[31:39] Actually, there's really not much I can think of. You should hate on yourself for and if there are some really solid things, that's not what this show is about, you can find a different podcast for that. Don't hate on yourself for it. Just start to pay attention. One of the things that I highly recommend to start doing, if you're looking to kind of break down your perfectionism construct and it feels overwhelming to do that and you're not sure where to start. I highly recommend doing a should but cleanse, so it's just the words should hyphen the word, but. But cleanse. So this is a method that I've used. I don't know that there's any formal method. It's just something through all of the tools that I've read, I kind of started to do. So. Marshall Rosenberg, he's the author of nonviolent communication and he believes should is the most violent word we use.

[32:33] Why? Because it implies we don't have a choice and should is a word of choice for perfectionists. I should. We should. He should. They should. You use should all the time. If you're a perfectionist, control freak should is probably one of your most used words. If there was a word cloud, it'd be one of the biggest words, and in my opinion, that's one of the most pervasive lies you and I have ever bought into that we don't have a choice. We have to do this or be that or field this, and when you buy into this lie, you give up your power of choice willingly. So Stephen Biko, he's a South African anti-apartheid activist, and he just said the most brilliant fucking thing I, I think I've ever heard in relationship to this. He said, the most potent weapon of the oppressor is the mind of the oppressed.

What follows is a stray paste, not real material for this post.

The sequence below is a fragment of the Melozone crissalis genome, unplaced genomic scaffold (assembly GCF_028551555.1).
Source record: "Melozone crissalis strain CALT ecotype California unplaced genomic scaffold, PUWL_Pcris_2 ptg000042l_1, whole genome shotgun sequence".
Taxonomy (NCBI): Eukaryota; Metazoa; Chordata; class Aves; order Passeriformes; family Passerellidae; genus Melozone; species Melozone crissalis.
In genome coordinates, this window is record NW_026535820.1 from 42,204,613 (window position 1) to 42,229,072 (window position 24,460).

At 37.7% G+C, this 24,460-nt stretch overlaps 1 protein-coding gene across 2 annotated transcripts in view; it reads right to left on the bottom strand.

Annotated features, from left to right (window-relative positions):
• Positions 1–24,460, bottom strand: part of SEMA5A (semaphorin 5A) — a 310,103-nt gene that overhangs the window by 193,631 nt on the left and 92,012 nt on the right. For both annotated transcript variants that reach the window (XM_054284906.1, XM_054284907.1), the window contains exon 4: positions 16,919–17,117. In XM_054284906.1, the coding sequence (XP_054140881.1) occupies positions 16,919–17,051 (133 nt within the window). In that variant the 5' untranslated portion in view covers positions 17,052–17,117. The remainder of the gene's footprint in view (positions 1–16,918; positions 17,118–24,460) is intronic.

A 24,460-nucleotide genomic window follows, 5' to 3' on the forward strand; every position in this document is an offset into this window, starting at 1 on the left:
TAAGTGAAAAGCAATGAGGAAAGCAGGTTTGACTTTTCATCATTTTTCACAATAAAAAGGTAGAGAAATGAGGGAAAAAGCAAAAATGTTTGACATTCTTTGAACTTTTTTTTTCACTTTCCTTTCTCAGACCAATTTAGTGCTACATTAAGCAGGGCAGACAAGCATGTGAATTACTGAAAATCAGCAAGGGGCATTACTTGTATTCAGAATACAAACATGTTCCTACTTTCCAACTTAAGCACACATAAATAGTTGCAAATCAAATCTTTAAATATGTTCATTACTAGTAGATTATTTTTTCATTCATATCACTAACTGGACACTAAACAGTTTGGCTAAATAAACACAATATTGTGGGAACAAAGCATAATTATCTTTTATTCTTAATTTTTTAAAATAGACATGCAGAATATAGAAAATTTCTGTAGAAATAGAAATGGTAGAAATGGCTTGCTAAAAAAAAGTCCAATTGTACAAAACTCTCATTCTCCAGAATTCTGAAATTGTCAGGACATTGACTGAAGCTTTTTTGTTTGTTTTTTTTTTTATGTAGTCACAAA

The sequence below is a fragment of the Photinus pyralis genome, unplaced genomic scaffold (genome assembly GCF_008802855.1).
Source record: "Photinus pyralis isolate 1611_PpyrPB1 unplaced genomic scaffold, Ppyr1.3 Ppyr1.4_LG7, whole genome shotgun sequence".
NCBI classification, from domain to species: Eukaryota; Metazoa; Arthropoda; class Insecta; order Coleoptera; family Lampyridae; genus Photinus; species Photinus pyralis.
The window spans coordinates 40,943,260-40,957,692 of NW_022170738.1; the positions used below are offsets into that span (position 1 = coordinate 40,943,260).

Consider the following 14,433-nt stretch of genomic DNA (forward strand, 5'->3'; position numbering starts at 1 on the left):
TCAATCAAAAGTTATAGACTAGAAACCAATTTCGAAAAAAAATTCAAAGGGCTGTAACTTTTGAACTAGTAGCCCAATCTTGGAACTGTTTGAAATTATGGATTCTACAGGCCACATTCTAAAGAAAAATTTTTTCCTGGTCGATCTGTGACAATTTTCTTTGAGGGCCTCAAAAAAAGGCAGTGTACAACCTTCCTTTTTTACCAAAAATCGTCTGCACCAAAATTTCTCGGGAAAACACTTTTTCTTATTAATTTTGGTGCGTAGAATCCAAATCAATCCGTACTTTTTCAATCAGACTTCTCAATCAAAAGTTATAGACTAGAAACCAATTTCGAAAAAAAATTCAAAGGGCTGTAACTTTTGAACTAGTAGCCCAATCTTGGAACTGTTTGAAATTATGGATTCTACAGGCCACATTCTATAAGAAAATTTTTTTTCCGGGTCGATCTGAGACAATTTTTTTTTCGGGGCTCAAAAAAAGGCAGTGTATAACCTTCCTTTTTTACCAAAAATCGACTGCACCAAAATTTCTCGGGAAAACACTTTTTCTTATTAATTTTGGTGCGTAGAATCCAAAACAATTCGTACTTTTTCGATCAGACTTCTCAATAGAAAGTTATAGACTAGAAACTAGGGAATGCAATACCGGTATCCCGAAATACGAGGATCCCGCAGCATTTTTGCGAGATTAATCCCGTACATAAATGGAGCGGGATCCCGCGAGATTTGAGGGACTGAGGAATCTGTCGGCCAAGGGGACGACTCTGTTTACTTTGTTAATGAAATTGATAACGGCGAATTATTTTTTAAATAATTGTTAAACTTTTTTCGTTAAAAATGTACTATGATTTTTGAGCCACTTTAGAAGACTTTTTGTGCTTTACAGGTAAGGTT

[33:26] And in this case, there are some societal oppressions. You know, by convincing us we don't have choice or autonomy oppressors across history, they've created the perfect prison, one of our own design. We do the trapping for them, but I want you to consider who the oppressor is in a construct of perfectionism and performance. You're the oppressor, and here's the beautiful thing about that. You're also the mind. You're the oppressor and the mind and that means you have the ability and the choice to change that without anybody else, without the consequences of external oppression. So where this oppression stems from is debatable and it's beside the point. Is it a societal construct? Is it something my family got me? Is it something I'm doing to myself? Yes and no, and yes, it's all of the things. It's none of the things. It doesn't really matter. What's important is that we all feel it.